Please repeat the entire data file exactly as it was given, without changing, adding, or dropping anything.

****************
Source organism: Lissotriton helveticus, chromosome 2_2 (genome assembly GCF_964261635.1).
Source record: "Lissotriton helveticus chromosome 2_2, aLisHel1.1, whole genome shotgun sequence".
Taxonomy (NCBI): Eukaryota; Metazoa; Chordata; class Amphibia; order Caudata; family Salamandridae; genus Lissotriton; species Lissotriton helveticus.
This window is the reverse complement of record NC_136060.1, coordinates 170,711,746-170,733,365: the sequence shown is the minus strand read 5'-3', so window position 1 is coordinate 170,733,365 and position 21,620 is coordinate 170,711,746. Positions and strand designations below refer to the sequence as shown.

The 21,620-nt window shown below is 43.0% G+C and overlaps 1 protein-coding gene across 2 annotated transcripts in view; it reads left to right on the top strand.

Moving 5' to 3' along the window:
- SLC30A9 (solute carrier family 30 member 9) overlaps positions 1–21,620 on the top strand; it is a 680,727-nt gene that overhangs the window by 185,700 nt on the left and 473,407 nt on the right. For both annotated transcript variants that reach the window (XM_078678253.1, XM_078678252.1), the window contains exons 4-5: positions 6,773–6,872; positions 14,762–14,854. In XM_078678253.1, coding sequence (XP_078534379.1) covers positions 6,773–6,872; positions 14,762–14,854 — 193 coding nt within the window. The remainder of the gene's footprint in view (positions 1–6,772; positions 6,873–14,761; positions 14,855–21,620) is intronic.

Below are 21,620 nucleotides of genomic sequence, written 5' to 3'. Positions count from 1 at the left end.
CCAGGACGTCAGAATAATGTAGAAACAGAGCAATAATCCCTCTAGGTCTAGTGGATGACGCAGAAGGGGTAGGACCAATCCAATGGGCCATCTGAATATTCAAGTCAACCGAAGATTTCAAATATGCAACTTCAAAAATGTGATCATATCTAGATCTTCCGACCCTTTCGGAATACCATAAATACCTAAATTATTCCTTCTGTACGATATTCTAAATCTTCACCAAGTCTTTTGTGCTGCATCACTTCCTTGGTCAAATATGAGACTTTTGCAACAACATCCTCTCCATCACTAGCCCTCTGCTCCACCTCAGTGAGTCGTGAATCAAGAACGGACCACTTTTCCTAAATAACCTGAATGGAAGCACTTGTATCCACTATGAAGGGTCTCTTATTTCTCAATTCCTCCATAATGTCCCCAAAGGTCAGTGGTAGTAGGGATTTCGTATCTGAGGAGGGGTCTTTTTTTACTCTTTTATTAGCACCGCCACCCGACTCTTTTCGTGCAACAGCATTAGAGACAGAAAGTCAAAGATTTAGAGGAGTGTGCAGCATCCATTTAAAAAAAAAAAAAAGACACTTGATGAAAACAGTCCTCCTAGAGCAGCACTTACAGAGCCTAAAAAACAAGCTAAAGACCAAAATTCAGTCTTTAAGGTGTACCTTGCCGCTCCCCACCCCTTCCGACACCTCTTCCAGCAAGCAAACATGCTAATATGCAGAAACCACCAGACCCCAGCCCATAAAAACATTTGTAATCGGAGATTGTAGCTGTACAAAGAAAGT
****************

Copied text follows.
Source organism: Lissotriton helveticus, chromosome 2_2 (genome assembly GCF_964261635.1).
Source record: "Lissotriton helveticus chromosome 2_2, aLisHel1.1, whole genome shotgun sequence".
Taxonomy (NCBI): Eukaryota; Metazoa; Chordata; class Amphibia; order Caudata; family Salamandridae; genus Lissotriton; species Lissotriton helveticus.
This window is the reverse complement of record NC_136060.1, coordinates 170,711,746-170,733,365: the sequence shown is the minus strand read 5'-3', so window position 1 is coordinate 170,733,365 and position 21,620 is coordinate 170,711,746. Positions and strand designations below refer to the sequence as shown.

The 21,620-nt window shown below is 43.0% G+C and overlaps 1 protein-coding gene across 2 annotated transcripts in view; it reads left to right on the top strand.

Moving 5' to 3' along the window:
- SLC30A9 (solute carrier family 30 member 9) overlaps positions 1–21,620 on the top strand; it is a 680,727-nt gene that overhangs the window by 185,700 nt on the left and 473,407 nt on the right. For both annotated transcript variants that reach the window (XM_078678253.1, XM_078678252.1), the window contains exons 4-5: positions 6,773–6,872; positions 14,762–14,854. In XM_078678253.1, coding sequence (XP_078534379.1) covers positions 6,773–6,872; positions 14,762–14,854 — 193 coding nt within the window. The remainder of the gene's footprint in view (positions 1–6,772; positions 6,873–14,761; positions 14,855–21,620) is intronic.

Below are 21,620 nucleotides of genomic sequence, written 5' to 3'. Positions count from 1 at the left end.
CCAGGACGTCAGAATAATGTAGAAACAGAGCAATAATCCCTCTAGGTCTAGTGGATGACGCAGAAGGGGTAGGACCAATCCAATGGGCCATCTGAATATTCAAGTCAACCGAAGATTTCAAATATGCAACTTCAAAAATGTGATCATATCTAGATCTTCCGACCCTTTCGGAATACCATAAATACCTAAATTATTCCTTCTGTACGATATTCTAAATCTTCACCAAGTCTTTTGTGCTGCATCACTTCCTTGGTCAAATATGAGACTTTTGCAACAACATCCTCTCCATCACTAGCCCTCTGCTCCACCTCAGTGAGTCGTGAATCAAGAACGGACCACTTTTCCTAAATAACCTGAATGGAAGCACTTGTATCCACTATGAAGGGTCTCTTATTTCTCAATTCCTCCATAATGTCCCCAAAGGTCAGTGGTAGTAGGGATTTCGTATCTGAGGAGGGGTCTTTTTTTACTCTTTTATTAGCACCGCCACCCGACTCTTTTCGTGCAACAGCATTAGAGACAGAAAGTCAAAGATTTAGAGGAGTGTGCAGCATCCATTTAAAAAAAAAAAAAAGACACTTGATGAAAACAGTCCTCCTAGAGCAGCACTTACAGAGCCTAAAAAACAAGCTAAAGACCAAAATTCAGTCTTTAAGGTGTACCTTGCCGCTCCCCACCCCTTCCGACACCTCTTCCAGCAAGCAAACATGCTAATATGCAGAAACCACCAGACCCCAGCCCATAAAAACATTTGTAATCGGAGATTGTAGCTGTACAAAGAAAGT